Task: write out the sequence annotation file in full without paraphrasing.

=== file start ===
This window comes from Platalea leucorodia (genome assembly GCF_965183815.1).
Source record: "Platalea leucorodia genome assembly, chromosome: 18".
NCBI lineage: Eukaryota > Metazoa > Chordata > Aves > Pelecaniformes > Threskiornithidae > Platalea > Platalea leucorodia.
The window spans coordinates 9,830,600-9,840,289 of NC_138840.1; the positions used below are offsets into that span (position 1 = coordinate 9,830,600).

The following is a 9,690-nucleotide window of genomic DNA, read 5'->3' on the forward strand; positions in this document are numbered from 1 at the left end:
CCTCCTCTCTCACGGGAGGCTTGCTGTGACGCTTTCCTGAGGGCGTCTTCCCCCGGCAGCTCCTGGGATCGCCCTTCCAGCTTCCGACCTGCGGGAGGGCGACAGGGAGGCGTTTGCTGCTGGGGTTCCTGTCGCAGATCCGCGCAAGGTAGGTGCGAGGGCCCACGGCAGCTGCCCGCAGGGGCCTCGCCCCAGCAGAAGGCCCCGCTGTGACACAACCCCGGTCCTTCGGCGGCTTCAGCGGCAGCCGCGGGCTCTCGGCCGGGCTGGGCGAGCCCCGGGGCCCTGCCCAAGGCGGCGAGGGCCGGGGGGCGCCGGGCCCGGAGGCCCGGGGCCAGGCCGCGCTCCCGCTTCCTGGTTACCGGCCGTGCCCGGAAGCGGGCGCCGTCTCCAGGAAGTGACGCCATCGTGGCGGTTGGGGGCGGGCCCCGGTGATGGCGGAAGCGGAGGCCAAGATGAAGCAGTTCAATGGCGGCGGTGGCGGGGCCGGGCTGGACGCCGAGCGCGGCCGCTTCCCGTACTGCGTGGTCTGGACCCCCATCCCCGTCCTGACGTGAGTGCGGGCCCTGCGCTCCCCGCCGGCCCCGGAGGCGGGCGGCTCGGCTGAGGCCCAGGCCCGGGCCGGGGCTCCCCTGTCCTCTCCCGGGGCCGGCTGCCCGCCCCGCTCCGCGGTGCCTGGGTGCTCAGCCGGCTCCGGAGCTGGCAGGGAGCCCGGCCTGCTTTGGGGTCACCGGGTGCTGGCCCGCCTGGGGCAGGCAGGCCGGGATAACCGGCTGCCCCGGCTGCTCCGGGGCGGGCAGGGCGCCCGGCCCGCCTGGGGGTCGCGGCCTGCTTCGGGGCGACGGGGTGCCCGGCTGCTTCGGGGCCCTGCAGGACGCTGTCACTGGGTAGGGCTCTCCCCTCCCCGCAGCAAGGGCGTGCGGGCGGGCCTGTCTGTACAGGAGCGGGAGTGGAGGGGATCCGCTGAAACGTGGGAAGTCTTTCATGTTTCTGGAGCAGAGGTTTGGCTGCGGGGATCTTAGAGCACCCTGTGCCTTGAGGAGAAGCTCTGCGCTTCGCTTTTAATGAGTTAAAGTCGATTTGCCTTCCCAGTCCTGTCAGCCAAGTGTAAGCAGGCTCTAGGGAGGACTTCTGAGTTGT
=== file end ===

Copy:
This window comes from Platalea leucorodia (genome assembly GCF_965183815.1).
Source record: "Platalea leucorodia genome assembly, chromosome: 18".
NCBI lineage: Eukaryota > Metazoa > Chordata > Aves > Pelecaniformes > Threskiornithidae > Platalea > Platalea leucorodia.
The window spans coordinates 9,830,600-9,840,289 of NC_138840.1; the positions used below are offsets into that span (position 1 = coordinate 9,830,600).

The following is a 9,690-nucleotide window of genomic DNA, read 5'->3' on the forward strand; positions in this document are numbered from 1 at the left end:
CCTCCTCTCTCACGGGAGGCTTGCTGTGACGCTTTCCTGAGGGCGTCTTCCCCCGGCAGCTCCTGGGATCGCCCTTCCAGCTTCCGACCTGCGGGAGGGCGACAGGGAGGCGTTTGCTGCTGGGGTTCCTGTCGCAGATCCGCGCAAGGTAGGTGCGAGGGCCCACGGCAGCTGCCCGCAGGGGCCTCGCCCCAGCAGAAGGCCCCGCTGTGACACAACCCCGGTCCTTCGGCGGCTTCAGCGGCAGCCGCGGGCTCTCGGCCGGGCTGGGCGAGCCCCGGGGCCCTGCCCAAGGCGGCGAGGGCCGGGGGGCGCCGGGCCCGGAGGCCCGGGGCCAGGCCGCGCTCCCGCTTCCTGGTTACCGGCCGTGCCCGGAAGCGGGCGCCGTCTCCAGGAAGTGACGCCATCGTGGCGGTTGGGGGCGGGCCCCGGTGATGGCGGAAGCGGAGGCCAAGATGAAGCAGTTCAATGGCGGCGGTGGCGGGGCCGGGCTGGACGCCGAGCGCGGCCGCTTCCCGTACTGCGTGGTCTGGACCCCCATCCCCGTCCTGACGTGAGTGCGGGCCCTGCGCTCCCCGCCGGCCCCGGAGGCGGGCGGCTCGGCTGAGGCCCAGGCCCGGGCCGGGGCTCCCCTGTCCTCTCCCGGGGCCGGCTGCCCGCCCCGCTCCGCGGTGCCTGGGTGCTCAGCCGGCTCCGGAGCTGGCAGGGAGCCCGGCCTGCTTTGGGGTCACCGGGTGCTGGCCCGCCTGGGGCAGGCAGGCCGGGATAACCGGCTGCCCCGGCTGCTCCGGGGCGGGCAGGGCGCCCGGCCCGCCTGGGGGTCGCGGCCTGCTTCGGGGCGACGGGGTGCCCGGCTGCTTCGGGGCCCTGCAGGACGCTGTCACTGGGTAGGGCTCTCCCCTCCCCGCAGCAAGGGCGTGCGGGCGGGCCTGTCTGTACAGGAGCGGGAGTGGAGGGGATCCGCTGAAACGTGGGAAGTCTTTCATGTTTCTGGAGCAGAGGTTTGGCTGCGGGGATCTTAGAGCACCCTGTGCCTTGAGGAGAAGCTCTGCGCTTCGCTTTTAATGAGTTAAAGTCGATTTGCCTTCCCAGTCCTGTCAGCCAAGTGTAAGCAGGCTCTAGGGAGGACTTCTGAGTTGT